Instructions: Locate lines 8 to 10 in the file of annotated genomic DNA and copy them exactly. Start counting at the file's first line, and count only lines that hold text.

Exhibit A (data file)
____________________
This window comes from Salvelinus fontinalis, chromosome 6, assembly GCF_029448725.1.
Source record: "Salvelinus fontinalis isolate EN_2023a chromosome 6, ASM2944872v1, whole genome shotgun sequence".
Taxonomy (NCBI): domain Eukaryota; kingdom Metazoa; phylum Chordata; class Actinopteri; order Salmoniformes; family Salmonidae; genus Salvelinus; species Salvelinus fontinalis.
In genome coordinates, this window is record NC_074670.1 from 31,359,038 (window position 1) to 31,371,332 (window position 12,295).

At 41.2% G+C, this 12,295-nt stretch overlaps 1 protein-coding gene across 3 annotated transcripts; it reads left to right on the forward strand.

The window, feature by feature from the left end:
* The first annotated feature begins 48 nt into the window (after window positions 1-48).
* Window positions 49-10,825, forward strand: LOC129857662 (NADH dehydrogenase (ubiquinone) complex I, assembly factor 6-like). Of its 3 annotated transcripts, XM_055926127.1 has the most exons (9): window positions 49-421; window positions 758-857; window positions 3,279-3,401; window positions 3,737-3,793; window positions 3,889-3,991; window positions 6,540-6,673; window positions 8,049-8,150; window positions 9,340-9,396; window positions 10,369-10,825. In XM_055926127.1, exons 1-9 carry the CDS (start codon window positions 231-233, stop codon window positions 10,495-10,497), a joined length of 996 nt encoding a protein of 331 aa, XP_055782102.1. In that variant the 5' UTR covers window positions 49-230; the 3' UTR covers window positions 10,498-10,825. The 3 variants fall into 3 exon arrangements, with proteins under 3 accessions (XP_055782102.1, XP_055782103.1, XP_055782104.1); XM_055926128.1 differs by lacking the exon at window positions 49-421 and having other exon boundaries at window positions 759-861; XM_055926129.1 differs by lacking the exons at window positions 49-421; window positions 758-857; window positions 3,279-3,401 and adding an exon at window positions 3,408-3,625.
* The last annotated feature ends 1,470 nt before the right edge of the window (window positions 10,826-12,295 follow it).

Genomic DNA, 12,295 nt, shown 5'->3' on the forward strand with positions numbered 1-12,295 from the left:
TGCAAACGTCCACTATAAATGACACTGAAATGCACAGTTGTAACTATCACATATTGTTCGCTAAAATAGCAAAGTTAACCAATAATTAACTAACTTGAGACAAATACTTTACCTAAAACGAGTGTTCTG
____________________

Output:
* Window positions 49-10,825, forward strand: LOC129857662 (NADH dehydrogenase (ubiquinone) complex I, assembly factor 6-like). Of its 3 annotated transcripts, XM_055926127.1 has the most exons (9): window positions 49-421; window positions 758-857; window positions 3,279-3,401; window positions 3,737-3,793; window positions 3,889-3,991; window positions 6,540-6,673; window positions 8,049-8,150; window positions 9,340-9,396; window positions 10,369-10,825. In XM_055926127.1, exons 1-9 carry the CDS (start codon window positions 231-233, stop codon window positions 10,495-10,497), a joined length of 996 nt encoding a protein of 331 aa, XP_055782102.1. In that variant the 5' UTR covers window positions 49-230; the 3' UTR covers window positions 10,498-10,825. The 3 variants fall into 3 exon arrangements, with proteins under 3 accessions (XP_055782102.1, XP_055782103.1, XP_055782104.1); XM_055926128.1 differs by lacking the exon at window positions 49-421 and having other exon boundaries at window positions 759-861; XM_055926129.1 differs by lacking the exons at window positions 49-421; window positions 758-857; window positions 3,279-3,401 and adding an exon at window positions 3,408-3,625.
* The last annotated feature ends 1,470 nt before the right edge of the window (window positions 10,826-12,295 follow it).

Genomic DNA, 12,295 nt, shown 5'->3' on the forward strand with positions numbered 1-12,295 from the left: